Understanding your diagnosis
Your test results provide a lot of information about your non-Hodgkin lymphoma.
This may include:
- the cells it started in (cancer type)
- whether it has spread from where it started (cancer stage)
- whether it is likely to grow quickly or slowly (cancer grade).
Your specialist uses this information to explain how the cancer could affect you in the future (your prognosis), and what your treatment options are. Your specialist may arrange further tests if more information is required.
What you need to know
Blood cells are formed through a process called haematopoiesis. This usually occurs in the bone marrow, which is a sponge-like tissue found inside many bones in the body. It may also occur in other tissues, like the spleen, liver, thymus (a gland behind the breastbone), and lymph nodes.
During this process, immature cells called haematopoietic stem cells develop into different types of blood cells.
The three main types of blood cells are:
- red blood cells
- white blood cells
Blood cancers start when a part of haematopoiesis goes wrong, and one or more cells become abnormal and start growing and dividing rapidly.
These immature abnormal blood cells crowd out normal blood cells in the bone marrow. They can also enter into the blood or lymphatic circulation and travel around the body.
The main types of blood cancer are:
Lymphoma is cancer of white blood cells known as lymphocytes, which are found in lymph nodes. They are important in protecting the body against infection.
There are 2 main groups of lymphoma:
- Hodgkin lymphoma
- non-Hodgkin lymphoma.
Non-Hodgkin lymphoma is further split into over 30 different sub types based on the appearance of the cells under the microscope. These include:
- diffuse large B cell lymphoma (DLBCL)
- follicular lymphoma (FL)
- mantle cell lymphoma (MCL)
- Burkitt's lymphoma (BL)
- cutaneous T cell lymphoma (CTCL)
- T cell lymphoma.
Knowing the type of non-Hodgkin lymphoma helps the haematologist decide the most suitable treatment.
Staging means how much lymphoma is found in the body. Doctors use staging to help work out the most suitable treatment for you.
The systems used to describe the stages of lymphoma are the Lugano classification or the Ann Arbor system.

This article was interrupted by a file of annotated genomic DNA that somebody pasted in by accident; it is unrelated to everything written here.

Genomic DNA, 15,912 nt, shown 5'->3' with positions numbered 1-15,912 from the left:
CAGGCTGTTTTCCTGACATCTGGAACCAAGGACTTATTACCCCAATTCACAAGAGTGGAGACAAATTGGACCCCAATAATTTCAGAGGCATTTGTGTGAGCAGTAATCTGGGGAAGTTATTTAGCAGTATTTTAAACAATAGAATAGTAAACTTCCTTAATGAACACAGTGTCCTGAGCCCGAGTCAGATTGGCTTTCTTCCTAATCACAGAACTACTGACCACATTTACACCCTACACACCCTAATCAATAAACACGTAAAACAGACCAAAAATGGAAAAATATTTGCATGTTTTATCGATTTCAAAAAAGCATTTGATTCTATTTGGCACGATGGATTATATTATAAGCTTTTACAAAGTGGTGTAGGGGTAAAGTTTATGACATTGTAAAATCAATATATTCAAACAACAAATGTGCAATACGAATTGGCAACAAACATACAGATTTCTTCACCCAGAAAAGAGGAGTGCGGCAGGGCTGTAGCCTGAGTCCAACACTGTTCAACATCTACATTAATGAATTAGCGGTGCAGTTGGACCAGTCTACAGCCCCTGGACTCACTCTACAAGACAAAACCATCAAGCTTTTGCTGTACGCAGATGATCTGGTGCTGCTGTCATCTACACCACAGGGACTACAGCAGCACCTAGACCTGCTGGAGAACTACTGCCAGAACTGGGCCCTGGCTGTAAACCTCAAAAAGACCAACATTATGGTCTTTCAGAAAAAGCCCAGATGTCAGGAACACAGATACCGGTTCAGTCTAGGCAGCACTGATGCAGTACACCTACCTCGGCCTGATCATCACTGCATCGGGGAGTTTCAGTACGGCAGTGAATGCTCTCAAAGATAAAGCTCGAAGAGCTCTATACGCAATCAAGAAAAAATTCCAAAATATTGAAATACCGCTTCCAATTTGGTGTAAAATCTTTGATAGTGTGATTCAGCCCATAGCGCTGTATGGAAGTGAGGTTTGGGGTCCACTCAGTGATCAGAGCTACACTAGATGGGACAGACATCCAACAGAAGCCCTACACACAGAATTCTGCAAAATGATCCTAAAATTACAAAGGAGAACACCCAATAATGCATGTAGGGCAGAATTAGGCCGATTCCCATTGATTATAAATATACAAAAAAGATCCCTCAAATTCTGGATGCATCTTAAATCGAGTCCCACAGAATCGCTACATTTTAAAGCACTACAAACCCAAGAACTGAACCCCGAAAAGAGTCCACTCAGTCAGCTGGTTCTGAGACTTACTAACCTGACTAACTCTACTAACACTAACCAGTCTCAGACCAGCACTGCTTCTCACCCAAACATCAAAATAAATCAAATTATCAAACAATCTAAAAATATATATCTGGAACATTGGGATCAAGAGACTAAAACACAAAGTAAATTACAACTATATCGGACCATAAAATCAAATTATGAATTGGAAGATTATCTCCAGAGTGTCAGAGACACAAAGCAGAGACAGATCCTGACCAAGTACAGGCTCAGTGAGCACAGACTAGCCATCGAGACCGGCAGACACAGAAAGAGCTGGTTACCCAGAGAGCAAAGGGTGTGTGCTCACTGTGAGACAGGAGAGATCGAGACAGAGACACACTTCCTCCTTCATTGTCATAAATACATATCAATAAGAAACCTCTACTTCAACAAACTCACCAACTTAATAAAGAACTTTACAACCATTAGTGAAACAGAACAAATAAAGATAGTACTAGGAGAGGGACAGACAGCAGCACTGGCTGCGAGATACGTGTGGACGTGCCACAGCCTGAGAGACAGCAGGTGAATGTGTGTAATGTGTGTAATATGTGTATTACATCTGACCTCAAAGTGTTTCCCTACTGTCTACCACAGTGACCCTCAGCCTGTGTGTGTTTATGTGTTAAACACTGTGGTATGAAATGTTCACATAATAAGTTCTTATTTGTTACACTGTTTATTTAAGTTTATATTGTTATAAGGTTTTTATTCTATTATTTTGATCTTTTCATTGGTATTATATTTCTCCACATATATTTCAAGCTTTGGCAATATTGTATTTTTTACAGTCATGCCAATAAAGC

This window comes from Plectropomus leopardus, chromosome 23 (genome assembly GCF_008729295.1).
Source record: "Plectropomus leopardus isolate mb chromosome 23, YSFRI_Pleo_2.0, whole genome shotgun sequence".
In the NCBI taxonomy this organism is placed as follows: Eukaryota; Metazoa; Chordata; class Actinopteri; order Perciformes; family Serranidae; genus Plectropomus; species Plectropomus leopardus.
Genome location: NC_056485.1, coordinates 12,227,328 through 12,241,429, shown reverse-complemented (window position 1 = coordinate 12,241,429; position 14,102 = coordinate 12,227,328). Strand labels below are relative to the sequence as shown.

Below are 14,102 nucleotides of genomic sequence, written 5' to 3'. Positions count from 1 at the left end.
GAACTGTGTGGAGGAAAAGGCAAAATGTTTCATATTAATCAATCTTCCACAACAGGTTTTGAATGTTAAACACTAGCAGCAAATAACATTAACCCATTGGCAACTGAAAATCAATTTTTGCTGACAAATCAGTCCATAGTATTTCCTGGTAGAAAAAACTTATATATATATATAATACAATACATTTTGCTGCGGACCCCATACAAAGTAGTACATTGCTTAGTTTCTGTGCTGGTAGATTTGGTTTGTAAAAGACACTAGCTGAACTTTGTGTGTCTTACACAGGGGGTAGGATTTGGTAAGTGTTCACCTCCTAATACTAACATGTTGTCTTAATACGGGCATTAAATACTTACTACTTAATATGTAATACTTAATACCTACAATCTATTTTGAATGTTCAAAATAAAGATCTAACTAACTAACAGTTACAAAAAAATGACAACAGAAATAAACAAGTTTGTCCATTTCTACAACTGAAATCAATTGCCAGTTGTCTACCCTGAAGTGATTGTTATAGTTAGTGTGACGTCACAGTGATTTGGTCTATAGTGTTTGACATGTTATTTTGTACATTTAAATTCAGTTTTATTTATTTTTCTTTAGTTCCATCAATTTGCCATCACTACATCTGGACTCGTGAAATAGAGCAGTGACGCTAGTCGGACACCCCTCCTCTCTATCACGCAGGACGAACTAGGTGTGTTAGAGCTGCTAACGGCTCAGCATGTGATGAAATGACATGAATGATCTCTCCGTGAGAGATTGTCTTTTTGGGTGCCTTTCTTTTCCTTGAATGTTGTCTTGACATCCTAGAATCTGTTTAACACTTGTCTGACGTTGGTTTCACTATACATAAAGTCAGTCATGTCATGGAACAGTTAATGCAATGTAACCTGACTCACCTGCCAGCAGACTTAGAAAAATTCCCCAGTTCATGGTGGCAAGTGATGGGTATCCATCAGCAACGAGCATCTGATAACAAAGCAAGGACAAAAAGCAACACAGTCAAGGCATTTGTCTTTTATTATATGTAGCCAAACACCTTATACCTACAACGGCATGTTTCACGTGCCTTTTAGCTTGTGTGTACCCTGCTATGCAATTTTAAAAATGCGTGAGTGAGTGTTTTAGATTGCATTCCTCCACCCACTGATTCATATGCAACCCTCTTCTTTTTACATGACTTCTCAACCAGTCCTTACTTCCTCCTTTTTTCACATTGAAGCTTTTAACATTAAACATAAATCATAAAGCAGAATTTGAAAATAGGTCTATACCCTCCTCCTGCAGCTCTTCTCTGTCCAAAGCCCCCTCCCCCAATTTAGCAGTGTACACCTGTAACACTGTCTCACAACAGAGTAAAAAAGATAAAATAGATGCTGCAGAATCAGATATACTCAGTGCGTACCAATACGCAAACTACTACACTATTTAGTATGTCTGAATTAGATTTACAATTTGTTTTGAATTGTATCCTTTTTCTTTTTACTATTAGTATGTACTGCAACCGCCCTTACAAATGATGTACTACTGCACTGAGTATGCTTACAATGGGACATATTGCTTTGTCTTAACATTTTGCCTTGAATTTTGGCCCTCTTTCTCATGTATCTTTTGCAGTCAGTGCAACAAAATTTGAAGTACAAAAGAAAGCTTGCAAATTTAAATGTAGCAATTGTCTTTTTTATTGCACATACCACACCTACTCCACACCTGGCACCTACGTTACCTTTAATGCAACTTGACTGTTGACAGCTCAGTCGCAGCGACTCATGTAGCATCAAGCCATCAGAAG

There are 4 numbered stages:
- Stage 1 – one lymph node, or one group of lymph nodes, is involved
- Stage 2 – two groups of lymph nodes, that are on the same side of the diaphragm, are involved
- Stage 3 – lymph nodes on both sides of the diaphragm are involved
- Stage – multiple lymph nodes are involved and the lymphoma involves other parts of the body, e.g., liver, bone marrow, or spleen. This is called advanced stage disease.
The grade of lymphomas is based on the appearance of the cells (histology) and how fast the cells are growing. They are classed as:
- bulky disease.
What to ask or talk about
Talking about prognosis
Prognosis means what is likely to happen to you in the future because of your cancer. You may find it hard to talk about prognosis but it can help you make decisions about the treatment and care you want.
Everyone’s cancer is different, and everyone responds differently to treatment. Because of this, doctors can’t tell you exactly what will happen to you. Instead, they can give you the best information they have about what to expect.
Doctors work out prognosis based on statistics. These show what happens in large groups of people with cancer. They cannot predict what will happen to you or any other individual person.
Your specialist will share information about you and your cancer with a multidisciplinary team (MDT) to decide the best treatment options for you.
You may need more than one type of treatment or have a choice of treatments. You may also need to see other specialists during treatment planning.
Dealing with your diagnosis
Getting a cancer diagnosis is very distressing for the person with cancer, and their carers, family and friends. Different people react in different ways. They can be upset and angry or just in shock. Many people find it difficult to take in all the information and understand what it will mean for them.
The situation can be especially difficult for people who get a diagnosis of advanced cancer.
If you need to speak to someone about your diagnosis, you can call the Cancer Council on 13 11 20.